How you can have your federal student loan forgiven or dischargedPosted on September 22, 2016 by Michael Hoverson
Getting a good education is one of the keys to leading a happier and more successful life. But sometimes, the cost of that education can be a burden that follows you for years after you graduate.
Making large loan payments cannot only put a damper on your career aspirations, but they can also impact you emotionally as well as financially. While it’s always best to find ways to be diligent and repay your loans, there are times when that’s not possible, and you need to seek relief.
Depending on the type of loans you have and the problems you are undergoing, you may be able to have your federal student loans forgiven, canceled or discharged.
Here is a brief overview of those circumstances:
School closure – If your school closes while you’re enrolled and you can’t complete your course of study because of the closure.
Total and Permanent Disability Discharge – If you become totally and permanently disabled and you have had this condition for at least 60 months, you may be discharged from repaying Direct Loans, FEEL Loans or Perkins Loans.
Death Discharge – If the borrower dies, then their federal student loans will be discharged. This also may apply to Parent Plus loan borrowers.
Bankruptcy – You may be able to have a student loan discharged in the course of bankruptcy if you can show that repaying the student loan would cause you undue financial hardship.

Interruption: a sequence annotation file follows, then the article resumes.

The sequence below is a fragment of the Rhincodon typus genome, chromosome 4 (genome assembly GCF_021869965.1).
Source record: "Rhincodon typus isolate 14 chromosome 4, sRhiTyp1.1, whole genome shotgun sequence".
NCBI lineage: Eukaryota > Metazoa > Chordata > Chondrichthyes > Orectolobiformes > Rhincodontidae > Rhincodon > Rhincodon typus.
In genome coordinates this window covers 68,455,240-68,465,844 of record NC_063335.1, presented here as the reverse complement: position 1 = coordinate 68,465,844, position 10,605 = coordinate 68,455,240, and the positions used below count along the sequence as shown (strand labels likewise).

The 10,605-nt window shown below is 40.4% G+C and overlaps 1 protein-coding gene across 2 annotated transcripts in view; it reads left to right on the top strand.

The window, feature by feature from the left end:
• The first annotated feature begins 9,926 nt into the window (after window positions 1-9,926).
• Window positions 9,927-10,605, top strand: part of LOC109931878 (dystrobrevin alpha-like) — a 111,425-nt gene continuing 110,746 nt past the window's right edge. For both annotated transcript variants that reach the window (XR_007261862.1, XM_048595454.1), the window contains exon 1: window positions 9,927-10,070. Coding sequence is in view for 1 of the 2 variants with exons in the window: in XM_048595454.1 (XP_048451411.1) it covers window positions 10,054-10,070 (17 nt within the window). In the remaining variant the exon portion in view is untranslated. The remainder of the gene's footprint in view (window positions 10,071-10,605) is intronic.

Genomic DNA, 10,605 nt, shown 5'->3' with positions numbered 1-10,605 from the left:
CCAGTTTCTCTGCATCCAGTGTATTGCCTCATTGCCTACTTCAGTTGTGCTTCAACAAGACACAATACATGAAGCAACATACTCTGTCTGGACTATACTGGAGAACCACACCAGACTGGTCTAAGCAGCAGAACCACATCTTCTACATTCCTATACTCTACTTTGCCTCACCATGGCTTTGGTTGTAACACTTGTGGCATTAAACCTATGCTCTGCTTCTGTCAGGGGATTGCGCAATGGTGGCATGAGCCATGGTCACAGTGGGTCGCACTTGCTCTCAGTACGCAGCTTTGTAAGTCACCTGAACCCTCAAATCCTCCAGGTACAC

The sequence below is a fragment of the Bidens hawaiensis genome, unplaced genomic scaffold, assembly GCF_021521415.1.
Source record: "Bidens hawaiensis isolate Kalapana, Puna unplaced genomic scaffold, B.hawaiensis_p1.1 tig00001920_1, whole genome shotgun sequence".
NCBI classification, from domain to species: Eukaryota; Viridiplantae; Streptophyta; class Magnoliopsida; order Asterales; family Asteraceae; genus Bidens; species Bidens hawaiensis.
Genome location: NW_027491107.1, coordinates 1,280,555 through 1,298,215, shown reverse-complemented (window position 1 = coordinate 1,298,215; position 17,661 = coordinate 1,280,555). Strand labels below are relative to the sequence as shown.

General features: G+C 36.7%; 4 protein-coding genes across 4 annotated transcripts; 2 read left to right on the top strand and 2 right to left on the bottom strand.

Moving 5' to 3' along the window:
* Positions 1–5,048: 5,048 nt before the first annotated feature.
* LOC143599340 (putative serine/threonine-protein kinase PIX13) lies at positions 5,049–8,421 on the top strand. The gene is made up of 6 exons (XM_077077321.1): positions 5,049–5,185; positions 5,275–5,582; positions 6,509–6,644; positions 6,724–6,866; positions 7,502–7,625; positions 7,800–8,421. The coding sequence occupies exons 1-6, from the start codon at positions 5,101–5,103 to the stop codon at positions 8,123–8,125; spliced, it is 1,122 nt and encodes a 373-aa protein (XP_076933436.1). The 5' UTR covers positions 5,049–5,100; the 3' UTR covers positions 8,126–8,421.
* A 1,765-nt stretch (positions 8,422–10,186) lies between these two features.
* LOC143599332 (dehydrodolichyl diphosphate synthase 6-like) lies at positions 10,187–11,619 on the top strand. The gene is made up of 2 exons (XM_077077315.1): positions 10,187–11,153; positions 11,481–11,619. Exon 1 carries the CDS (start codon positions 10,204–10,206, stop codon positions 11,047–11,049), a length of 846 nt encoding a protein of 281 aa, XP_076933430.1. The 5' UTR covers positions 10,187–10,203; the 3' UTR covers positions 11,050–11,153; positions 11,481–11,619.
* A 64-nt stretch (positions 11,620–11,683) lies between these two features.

Unpaid refund discharge – If you withdraw from a school, but the school did not pay a loan refund to the U.S. Department of Education or to the lender, then the unpaid refund may be discharged.
Teacher loan forgiveness – A partial forgiveness may apply to teachers who have been teaching in low-income schools for five consecutive years.
Public service loan forgiveness – If you work in certain public service jobs and have made at least 120 payments on your Direct Loans, the remaining balance may be forgiven.
Perkins loan cancellation – Federal Perkins Loans may be forgiven for some people who perform certain types of public service or who work in certain occupations, such as volunteering in the Peace Corps or if you are a member of the law enforcement or nursing professions.
Hoverson Law Offices proudly serves the city of Minneapolis and surrounding Minnesota communities.